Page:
“[S]tars fall sometimes and / there you are / up to your knees in light,” writes Cole Swensen - an image for Epiphany, the day the infant Christ was first beheld by the Magi. “I thought / my horse would bolt, but, / though blinded, he did not, but / (and not a mark on him) stood / calmly eating the burning grass.” Heaven’s light and its searing earthly consequences might be metaphor for what happens when an artist’s vision connects with a ready audience, when poetry (counter to Auden’s famous assertion) makes something happen, rather than settles for entertaining. Poems that create music, interact with readers, and remain a goad in the conscience, generating reflection well after they are read, are what eventually accrue to us as the literature of an age.
The historic stone building known as Kuhl House, home of the University of Iowa Press, lends its name to a series of forward-looking books of poetry edited by Jorie Graham and Mark Levine that attempts to chart a course for poetic literature in the new century. Now Boylston Professor of Oratory and Rhetoric at Harvard, Graham was for many years a professor of poetry at the Iowa Writers’ Workshop, where Levine both graduated and currently teaches. The first three books they have selected demonstrate the series’ stated intention of highlighting inventive and occasionally provocative lyric voices.
Ramke, an author with two previous books from Iowa, brings a range of interests-scientific, environmental, historical-to bear on his meditative examination of fleeting nature and Eros, of transient language and literature. In Airs, Waters, Places, he follows his swirl of questions as it expands from an initial observation, as in “Watery”: “is a river the water? / full or perhaps empty if / a river is empty is there a river? / is it agony to die / a fish down the gullet of a heron? / is a heron beautiful? is / the heron part of the river?”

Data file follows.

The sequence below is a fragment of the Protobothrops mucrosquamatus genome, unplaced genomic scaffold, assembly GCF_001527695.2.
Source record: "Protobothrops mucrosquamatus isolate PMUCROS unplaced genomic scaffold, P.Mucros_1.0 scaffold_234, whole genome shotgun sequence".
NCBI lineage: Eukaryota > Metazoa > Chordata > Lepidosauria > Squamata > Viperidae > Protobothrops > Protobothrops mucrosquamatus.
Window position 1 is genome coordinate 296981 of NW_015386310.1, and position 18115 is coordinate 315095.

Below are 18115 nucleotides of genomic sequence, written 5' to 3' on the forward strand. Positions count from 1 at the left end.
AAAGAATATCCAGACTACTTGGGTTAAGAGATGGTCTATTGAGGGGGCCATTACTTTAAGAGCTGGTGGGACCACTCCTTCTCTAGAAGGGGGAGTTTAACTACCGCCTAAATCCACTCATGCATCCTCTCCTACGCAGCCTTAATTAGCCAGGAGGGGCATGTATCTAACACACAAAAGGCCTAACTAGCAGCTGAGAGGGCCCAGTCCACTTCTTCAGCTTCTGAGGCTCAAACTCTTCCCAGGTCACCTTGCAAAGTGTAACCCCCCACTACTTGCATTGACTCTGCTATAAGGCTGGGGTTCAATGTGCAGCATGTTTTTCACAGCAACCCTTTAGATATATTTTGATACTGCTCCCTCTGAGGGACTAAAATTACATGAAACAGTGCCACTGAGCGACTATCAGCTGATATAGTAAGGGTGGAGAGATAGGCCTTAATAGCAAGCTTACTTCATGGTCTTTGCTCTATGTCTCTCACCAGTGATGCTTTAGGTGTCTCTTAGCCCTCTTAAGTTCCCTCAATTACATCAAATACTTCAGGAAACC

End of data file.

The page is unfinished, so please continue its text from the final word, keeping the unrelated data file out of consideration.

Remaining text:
Ramke makes liberal use of collage techniques, introducing lines and stanzas from centuries of writings literary, philosophical, and scientific, along with news items and snippets from the Internet. In “Moths and the Occasional Dog,” he hints at what might be his aesthetic:
I love Rilke because German is not English but almost
and I hide again and again in translations each
an obvious failure each providing room for me, Reader.
Such room is provided by these poems in their successes.
The Tres Riches Heures du Duc de Berry is an elaborately illustrated fifteenth-century book of days, a devotional text whose calendar illustrations Swensen used as a beginning point for the poems in Such Rich Hour. Swensen was the 1998 Winner of the Iowa Poetry Prize with Try, and this volume splendidly extends the linguistic adventuresomeness of the previous work. Drawing upon the extreme changes in fifteenth-century France (which began with the plague and ended with the development of technologies of printing and timekeeping), these poems explore the connections between the arts and the social and political doings of those years. They sometimes propel the reader through the shape-changing exercise of translation, as in her “Prologue”:
that death is an angle with grey eyes
I read it somewhere;
(if you only) le least idee of that qui doit arriver
it is said
it is sown though there is no
that it had to happen/will happen (circle one) this way.
Poems memorialize saint’s days, events of wartime, discoveries, and inventions. Swensen’s “Introduction” states that the many factual references in the poems “do not require a run to the encyclopedia,” but she also presents an extensive and fascinating list of sources.
Where Ramke’s and Swensen’s poems require the reader to interact as “translator,” Emily Wilson’s poems lure the reader sensually and imagistically with a halting rhythm and lush vocabulary. A 1999 Iowa Writer’s Workshop graduate, Wilson creates moody, highly sonic poems such as this section from “Girl in Me,” part of the “Eve Pieces” that close the book: “The moon’s old feints at umbrage, the live / oaks cant and hinge to river’s edge / and all loose things damnable in their tracks. / And was I lost to the bosks too long for pardon?”
Wilson renders nature and the man-made with similar music:
Snow founders under
us the imbricate
aspen out-shudder and then
the sifting down we do
not fault ourselves
apart I know
you scarce as the seam
between two fields from
far a jet raveling
A debut with three such strong titles is a fortunate harbinger for Iowa’s new series, and a welcome sign that University presses continue to maintain a healthy investment in the development of American poetry.
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